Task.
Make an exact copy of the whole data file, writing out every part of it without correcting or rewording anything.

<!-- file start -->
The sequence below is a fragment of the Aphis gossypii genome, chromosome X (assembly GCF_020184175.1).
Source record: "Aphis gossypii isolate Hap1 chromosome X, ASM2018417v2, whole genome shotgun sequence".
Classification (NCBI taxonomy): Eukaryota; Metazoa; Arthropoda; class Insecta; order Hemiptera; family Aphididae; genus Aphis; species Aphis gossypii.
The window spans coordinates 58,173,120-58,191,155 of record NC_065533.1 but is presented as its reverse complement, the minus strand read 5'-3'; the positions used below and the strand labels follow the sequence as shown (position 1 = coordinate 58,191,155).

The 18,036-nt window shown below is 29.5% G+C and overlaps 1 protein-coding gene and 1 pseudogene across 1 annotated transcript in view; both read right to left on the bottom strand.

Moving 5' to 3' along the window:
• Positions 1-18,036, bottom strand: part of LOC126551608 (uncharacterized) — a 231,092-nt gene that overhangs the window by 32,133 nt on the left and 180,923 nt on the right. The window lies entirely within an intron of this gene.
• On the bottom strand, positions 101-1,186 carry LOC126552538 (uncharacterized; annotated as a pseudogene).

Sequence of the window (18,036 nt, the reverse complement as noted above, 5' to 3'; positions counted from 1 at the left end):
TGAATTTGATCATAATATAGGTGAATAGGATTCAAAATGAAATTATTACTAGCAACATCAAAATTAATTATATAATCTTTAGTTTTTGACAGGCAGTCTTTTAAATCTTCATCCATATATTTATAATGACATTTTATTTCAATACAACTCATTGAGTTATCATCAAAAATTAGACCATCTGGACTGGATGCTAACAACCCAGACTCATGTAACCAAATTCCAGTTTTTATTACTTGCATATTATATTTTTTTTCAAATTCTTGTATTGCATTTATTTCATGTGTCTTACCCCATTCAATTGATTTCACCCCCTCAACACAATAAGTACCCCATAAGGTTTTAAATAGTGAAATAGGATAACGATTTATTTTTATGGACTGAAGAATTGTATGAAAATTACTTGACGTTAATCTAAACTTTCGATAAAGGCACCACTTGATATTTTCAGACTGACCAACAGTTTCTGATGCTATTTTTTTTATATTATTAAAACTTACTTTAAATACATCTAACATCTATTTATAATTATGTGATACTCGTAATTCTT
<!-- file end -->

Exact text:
The sequence below is a fragment of the Aphis gossypii genome, chromosome X (assembly GCF_020184175.1).
Source record: "Aphis gossypii isolate Hap1 chromosome X, ASM2018417v2, whole genome shotgun sequence".
Classification (NCBI taxonomy): Eukaryota; Metazoa; Arthropoda; class Insecta; order Hemiptera; family Aphididae; genus Aphis; species Aphis gossypii.
The window spans coordinates 58,173,120-58,191,155 of record NC_065533.1 but is presented as its reverse complement, the minus strand read 5'-3'; the positions used below and the strand labels follow the sequence as shown (position 1 = coordinate 58,191,155).

The 18,036-nt window shown below is 29.5% G+C and overlaps 1 protein-coding gene and 1 pseudogene across 1 annotated transcript in view; both read right to left on the bottom strand.

Moving 5' to 3' along the window:
• Positions 1-18,036, bottom strand: part of LOC126551608 (uncharacterized) — a 231,092-nt gene that overhangs the window by 32,133 nt on the left and 180,923 nt on the right. The window lies entirely within an intron of this gene.
• On the bottom strand, positions 101-1,186 carry LOC126552538 (uncharacterized; annotated as a pseudogene).

Sequence of the window (18,036 nt, the reverse complement as noted above, 5' to 3'; positions counted from 1 at the left end):
TGAATTTGATCATAATATAGGTGAATAGGATTCAAAATGAAATTATTACTAGCAACATCAAAATTAATTATATAATCTTTAGTTTTTGACAGGCAGTCTTTTAAATCTTCATCCATATATTTATAATGACATTTTATTTCAATACAACTCATTGAGTTATCATCAAAAATTAGACCATCTGGACTGGATGCTAACAACCCAGACTCATGTAACCAAATTCCAGTTTTTATTACTTGCATATTATATTTTTTTTCAAATTCTTGTATTGCATTTATTTCATGTGTCTTACCCCATTCAATTGATTTCACCCCCTCAACACAATAAGTACCCCATAAGGTTTTAAATAGTGAAATAGGATAACGATTTATTTTTATGGACTGAAGAATTGTATGAAAATTACTTGACGTTAATCTAAACTTTCGATAAAGGCACCACTTGATATTTTCAGACTGACCAACAGTTTCTGATGCTATTTTTTTTATATTATTAAAACTTACTTTAAATACATCTAACATCTATTTATAATTATGTGATACTCGTAATTCTT